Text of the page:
BRUNSWICK, Maine — The school board convened for the first time of the new year Wednesday night with two new members and a new vice chairwoman.
And while the meeting was brief, the board voted 8-1 to table a classroom observation policy after a parent raised concerns over whether it complies with federal education mandates.
The classroom observation policy was proposed by the board in December after parents were alarmed by a classroom observation procedure instituted in November by Superintendent of Schools Paul Perzanoski.
“This proposed policy and its regulations are more flexible than the previously outlined requirements for classroom observation,” former board member Michelle Small said at a December meeting.
But despite the board’s efforts to mollify parents, some remain unsatisfied and want to see more flexibility.
“The one visit per 60 minutes or less per month, unless a special dispensation is given by the principal, is restrictive. It does not take the individual needs of the student into account,” Melodie Huston, a parent of a third-grade student at Harriet Beecher Stowe School, said Wednesday. “It promotes additional stress for the parents of special needs students, who have multiple issues spanning multiple classes, to have the 60-minute-a-month limit extended.”
Huston questioned a requirement that parents be accompanied by a staff member during their visit, which she called “restrictive and stressful.”
“It appears to unnecessarily target parents of special needs, as no typical parents are required to have accompaniment to the classroom,” Huston said. “It creates another hoop for parents of special needs to go through.”
Huston told the board that classroom observation is mandated by the No Child Left Behind law for schools that receive Title I funds, which includes Harriet Beecher Stowe.
Huston said the school had not updated its NCLB policy regarding classroom observation since 2004, though it was supposed to be updated annually with parent input.
Board member Corinne Perreault moved to table the policy to ensure it meets NCLB requirements.
“I would actually like to make an amendment and ask the Policy Committee to make sure that it aligns with Title I program,” Perreault said. “We have a current policy that talks about the observation; I’d just like to make sure they’re all in line.”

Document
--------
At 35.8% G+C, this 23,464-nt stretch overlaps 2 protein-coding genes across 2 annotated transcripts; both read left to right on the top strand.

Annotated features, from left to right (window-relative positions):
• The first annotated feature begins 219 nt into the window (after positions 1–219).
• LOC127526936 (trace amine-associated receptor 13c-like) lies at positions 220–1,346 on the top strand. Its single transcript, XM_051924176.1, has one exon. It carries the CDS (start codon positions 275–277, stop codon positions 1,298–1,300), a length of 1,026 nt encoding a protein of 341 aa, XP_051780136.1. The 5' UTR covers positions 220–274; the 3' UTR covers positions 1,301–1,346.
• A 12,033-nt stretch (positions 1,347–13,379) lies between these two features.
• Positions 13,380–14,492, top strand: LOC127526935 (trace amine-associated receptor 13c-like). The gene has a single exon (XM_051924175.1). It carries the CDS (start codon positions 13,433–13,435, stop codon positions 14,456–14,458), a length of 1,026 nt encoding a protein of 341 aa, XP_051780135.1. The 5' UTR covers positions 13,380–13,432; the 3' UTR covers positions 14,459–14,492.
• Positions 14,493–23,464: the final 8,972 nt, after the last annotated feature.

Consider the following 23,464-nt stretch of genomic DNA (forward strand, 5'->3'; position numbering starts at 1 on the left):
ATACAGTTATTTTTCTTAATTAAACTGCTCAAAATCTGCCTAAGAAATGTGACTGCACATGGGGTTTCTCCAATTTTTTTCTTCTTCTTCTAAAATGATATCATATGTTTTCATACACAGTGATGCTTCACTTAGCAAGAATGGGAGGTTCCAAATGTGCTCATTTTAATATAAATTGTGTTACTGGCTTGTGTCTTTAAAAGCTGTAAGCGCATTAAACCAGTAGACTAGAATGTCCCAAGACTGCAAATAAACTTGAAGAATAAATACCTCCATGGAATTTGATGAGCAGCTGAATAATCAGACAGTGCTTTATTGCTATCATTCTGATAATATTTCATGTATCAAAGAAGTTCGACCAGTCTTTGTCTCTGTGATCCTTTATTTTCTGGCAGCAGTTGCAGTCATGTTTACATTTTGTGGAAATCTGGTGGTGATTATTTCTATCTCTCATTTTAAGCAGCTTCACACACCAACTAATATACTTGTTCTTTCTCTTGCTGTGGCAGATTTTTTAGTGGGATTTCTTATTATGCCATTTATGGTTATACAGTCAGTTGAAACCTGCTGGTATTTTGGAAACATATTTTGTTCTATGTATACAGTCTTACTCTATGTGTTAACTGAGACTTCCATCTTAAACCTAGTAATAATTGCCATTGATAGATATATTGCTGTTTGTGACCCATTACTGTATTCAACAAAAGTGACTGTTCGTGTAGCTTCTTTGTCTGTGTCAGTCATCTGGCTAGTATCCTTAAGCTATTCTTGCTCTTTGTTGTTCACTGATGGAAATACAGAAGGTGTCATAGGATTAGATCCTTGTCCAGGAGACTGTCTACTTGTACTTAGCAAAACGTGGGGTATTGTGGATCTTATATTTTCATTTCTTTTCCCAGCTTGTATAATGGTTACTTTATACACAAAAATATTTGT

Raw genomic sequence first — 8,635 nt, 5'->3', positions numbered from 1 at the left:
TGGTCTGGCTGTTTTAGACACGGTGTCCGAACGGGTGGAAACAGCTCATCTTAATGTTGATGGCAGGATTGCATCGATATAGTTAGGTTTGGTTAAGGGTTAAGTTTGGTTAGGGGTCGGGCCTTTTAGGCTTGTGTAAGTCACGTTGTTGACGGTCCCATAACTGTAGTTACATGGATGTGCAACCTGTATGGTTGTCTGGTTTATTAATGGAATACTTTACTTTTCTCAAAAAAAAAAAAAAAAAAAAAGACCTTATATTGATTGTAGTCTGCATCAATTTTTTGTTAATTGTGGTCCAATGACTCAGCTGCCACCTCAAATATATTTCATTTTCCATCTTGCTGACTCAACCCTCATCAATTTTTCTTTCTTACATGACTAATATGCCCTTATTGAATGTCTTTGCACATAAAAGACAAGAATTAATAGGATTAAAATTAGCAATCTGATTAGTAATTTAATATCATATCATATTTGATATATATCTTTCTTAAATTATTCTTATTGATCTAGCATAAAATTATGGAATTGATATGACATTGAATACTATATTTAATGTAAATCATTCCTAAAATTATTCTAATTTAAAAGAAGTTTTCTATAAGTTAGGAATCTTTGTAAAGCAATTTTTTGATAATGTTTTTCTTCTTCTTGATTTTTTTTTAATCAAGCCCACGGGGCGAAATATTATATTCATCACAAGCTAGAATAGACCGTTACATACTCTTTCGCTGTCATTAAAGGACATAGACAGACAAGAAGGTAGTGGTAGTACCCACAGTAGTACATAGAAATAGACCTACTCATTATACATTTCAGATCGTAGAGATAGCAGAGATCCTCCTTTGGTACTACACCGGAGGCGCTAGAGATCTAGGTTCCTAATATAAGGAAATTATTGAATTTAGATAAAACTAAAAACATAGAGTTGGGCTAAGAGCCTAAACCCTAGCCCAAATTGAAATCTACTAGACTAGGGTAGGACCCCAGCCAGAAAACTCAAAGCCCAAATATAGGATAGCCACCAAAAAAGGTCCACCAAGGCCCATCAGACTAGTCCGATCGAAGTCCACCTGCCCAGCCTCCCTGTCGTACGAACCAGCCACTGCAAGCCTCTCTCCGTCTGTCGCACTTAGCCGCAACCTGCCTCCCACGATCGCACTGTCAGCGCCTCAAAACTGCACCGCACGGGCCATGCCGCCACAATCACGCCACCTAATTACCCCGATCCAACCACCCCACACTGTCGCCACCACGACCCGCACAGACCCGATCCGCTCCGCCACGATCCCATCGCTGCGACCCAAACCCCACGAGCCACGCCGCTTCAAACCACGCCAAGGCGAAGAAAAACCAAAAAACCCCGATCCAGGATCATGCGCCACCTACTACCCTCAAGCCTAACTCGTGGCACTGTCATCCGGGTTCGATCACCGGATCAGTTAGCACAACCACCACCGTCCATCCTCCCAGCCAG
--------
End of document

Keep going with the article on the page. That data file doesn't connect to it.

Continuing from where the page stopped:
Chairman Jim Grant was the only member opposed to the motion.
In other business, Business Manager Jim Oikle explained that Brunswick’s pending $235,000 in state subsidy curtailments to the current school budget wouldn’t have an immediate effect on the district, but it will affect next year’s budget.
“In the long haul, its $235,000 less that we have to apply to next year’s budget,” Oikle said. “We will have to address the problem.”
Greg Bartlett, assistant superintendent of schools, announced the Rotary Club of Brunswick donated gifts to 14 homeless students during the holiday season.
In a letter he wrote to the Rotary Club, Bartlett thanked them for their “recognition that Brunswick does indeed have homeless families who need support.”
The board also announced their first forum for the 2013-2014 budget on Jan. 23.
On Monday, the board’s newly elected members were sworn in.
Board newcomer Joy Prescott and incumbent Perreault, two of the three board members sworn in Monday night, both won by landslides on Election Day.
Prescott won the at-large seat formerly held by Michelle Small, Perreault retained her District 4 seat and newcomer Chris McCarthy took the District 3 seat formerly occupied by Matt Corey.
Grant was unanimously re-elected chairman of the board, and Michele Joyce was elected vice chairwoman, also without opposition.